Recruiting: A picture's worth a thousand words

Men like gadgets; women like bright colors

Sponsors and clinical trial sites increasingly are turning to multimedia material for both recruiting subjects and for explaining particulars of a study during the informed consent process.

But how can investigators and trial sites know whether the recruitment material is helping or hindering their cause?

Investigators at Summa Health System in Akron, OH, decided to explore this question after finding some surprisingly negative responses to a mock-up of a patient education brochure.

"We sent the brochure around to some people to look at, and most people had no problem with it," recalls Jere M. Boyer, PhD, director of research and research administration at Summa Health System.

But several people thought at least one photo was coercive, Boyer says.

It was a picture of a female health care provider who stood over a subject as the person signed a health care form, and it looked as though the woman had her hand on the subject's shoulder, Boyer explains.

"One person said, 'It looks like they're lording it over them by standing while the subject is sitting,'" Boyer says. "Some people said the hand on the shoulder made it look as though the health care provider was pushing a subject to sign the document."

Boyer and the others who selected the photos were curious about the response and decided to conduct a study of what potential subjects think about various recruitment/educational photographs.1

They obtained IRB approval for the study and enrolled 68 volunteers, including 26 men and 42 women, who had a mean age of 52 years. They were shown 10 photographs, including two from a federal research brochure, and they answered questions about the photos from an interviewer. Questions included the following:

  • Which of the 10 pictures would encourage you the most to participate in a research study?
  • Do you like this photograph?
  • Do you believe the subject in the picture has a free choice to participate (or not) in the research project?

"The results were quite interesting," Boyer says. "There was a difference between male and female replies."

For example, men tended to want to see photos that displayed instruments or equipment, even if these had nothing to do with the study, Boyer notes.

"They like gadgets," he says. "And women wanted to see a perky setting where the subject looked happy and where the individual presenting the information seems to be actively involved with the subject."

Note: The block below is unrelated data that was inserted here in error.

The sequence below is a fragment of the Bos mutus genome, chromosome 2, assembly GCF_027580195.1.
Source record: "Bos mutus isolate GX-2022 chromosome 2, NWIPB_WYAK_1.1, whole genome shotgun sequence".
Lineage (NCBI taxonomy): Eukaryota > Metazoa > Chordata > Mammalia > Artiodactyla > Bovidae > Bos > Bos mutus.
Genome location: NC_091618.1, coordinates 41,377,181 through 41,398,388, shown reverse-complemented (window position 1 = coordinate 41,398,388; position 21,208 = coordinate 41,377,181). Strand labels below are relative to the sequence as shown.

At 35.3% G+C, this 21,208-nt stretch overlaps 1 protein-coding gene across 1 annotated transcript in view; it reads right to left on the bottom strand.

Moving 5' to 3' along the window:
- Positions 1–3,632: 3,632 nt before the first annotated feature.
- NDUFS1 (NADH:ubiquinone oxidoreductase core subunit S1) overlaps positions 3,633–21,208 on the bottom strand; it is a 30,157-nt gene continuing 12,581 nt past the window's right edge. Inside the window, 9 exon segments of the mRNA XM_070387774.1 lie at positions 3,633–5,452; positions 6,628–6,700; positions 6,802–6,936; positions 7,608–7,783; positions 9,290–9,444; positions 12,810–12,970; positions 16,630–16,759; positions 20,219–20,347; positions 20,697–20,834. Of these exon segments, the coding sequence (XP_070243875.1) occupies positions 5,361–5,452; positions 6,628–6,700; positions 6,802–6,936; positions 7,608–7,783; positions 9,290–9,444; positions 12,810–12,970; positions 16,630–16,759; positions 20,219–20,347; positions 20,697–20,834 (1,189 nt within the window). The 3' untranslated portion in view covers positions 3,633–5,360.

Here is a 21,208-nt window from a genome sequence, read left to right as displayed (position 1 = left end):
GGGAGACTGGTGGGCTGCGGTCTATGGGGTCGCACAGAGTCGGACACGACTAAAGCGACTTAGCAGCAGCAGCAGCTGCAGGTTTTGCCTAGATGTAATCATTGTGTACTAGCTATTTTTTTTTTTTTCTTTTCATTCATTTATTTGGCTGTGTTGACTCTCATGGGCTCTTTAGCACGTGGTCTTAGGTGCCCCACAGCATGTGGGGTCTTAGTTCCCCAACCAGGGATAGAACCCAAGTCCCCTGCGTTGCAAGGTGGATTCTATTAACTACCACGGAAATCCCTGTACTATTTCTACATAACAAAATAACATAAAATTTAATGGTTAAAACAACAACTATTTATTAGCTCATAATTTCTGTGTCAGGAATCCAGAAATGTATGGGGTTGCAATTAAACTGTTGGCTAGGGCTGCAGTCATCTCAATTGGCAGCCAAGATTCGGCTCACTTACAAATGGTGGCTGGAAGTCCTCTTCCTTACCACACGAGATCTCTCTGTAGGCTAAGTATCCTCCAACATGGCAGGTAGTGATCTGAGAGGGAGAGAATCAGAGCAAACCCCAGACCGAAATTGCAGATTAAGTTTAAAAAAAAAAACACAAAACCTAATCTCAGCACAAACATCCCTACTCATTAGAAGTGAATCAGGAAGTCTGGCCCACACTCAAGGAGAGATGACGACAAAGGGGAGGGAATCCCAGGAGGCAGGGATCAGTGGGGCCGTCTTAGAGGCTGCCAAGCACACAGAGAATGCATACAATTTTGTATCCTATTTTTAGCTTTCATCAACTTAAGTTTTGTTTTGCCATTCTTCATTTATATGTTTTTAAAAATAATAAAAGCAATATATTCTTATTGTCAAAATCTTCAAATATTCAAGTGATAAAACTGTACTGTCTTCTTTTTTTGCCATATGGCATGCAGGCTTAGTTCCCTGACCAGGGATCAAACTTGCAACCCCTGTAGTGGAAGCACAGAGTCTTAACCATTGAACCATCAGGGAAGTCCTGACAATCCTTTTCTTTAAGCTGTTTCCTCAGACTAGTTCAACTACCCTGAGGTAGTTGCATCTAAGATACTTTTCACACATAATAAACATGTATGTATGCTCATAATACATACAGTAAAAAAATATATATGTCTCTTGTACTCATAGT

Women also were more interested in seeing bright colors, and they responded well to a sharp picture rather than a blurry picture, Boyer says.

"College-level individuals seemed to be attuned to whether there was actual teaching and learning occurring in the setting and whether it looked as though the health care provider was explaining the study to the subject, as opposed to doing something else," Boyer says.

Also, all subjects were concerned about the dress appearance of health care professionals, wanting to see a neat appearance, regardless of the venue, Boyer adds.

Since Akron has a small minority population, the trial did not have enough African American subjects or others of minority backgrounds to make any cultural determinations, he notes.

Subjects also indicated a dislike for photos that looked staged, Boyer says.

"You can fake the health care scenes, but don't let it look like it was faked," he says. "Even with real pictures of health care providers, subjects didn't like it if it looked faked."

Nearly 80% of the subjects said they would be willing to participate in a clinical trial, Boyer says.

Investigators did not determine whether this high percentage reflected original bias or was the result of the study and recruitment photos, he adds.

However, it's safe to assume that audio-visual materials presented to potential trial participants could help with recruitment and informed consent, Boyer suggests.

"I think educational film strips, as well as photos, may be better than just sitting down with 20-page consent forms and trying to explain a study to the subject, who might tune out much of the information," Boyer says.

"My biggest problem with the consenting process today is that consent forms are long, and cancer patients, for instance, may not be in a state of mind to read or understand them," Boyer says.

In addition to providing visual aids to the consent process, the investigator or clinical trials professional should give potential subjects a couple of days to think about the study and to discuss it with their family, friends, and family doctor, Boyer says.

Research about how people learn suggests that visual stimulation and one-on-one education help with the learning process, he notes.

"The sponsors are getting attuned to the fact that they need to do more than explain a 20-page consent document to subjects," Boyer says.

Since conducting the study, Summa Health System has changed its recruiting materials and has developed a brochure that uses pictures that have bright colors and display a health care activity, as well as health care devices and technology, Boyer says. These are distributed in hospital/clinic lobbies and other places where potential subjects might be found, he says.


  1. Waechter D, Rice M, Schlegel E, et al. How do photos in research recruiting materials affect a patient's participation? Poster presented at the 2005 PRIM&R/ARENA Annual HRPP Conference, held Dec. 3-6, 2005, in Boston.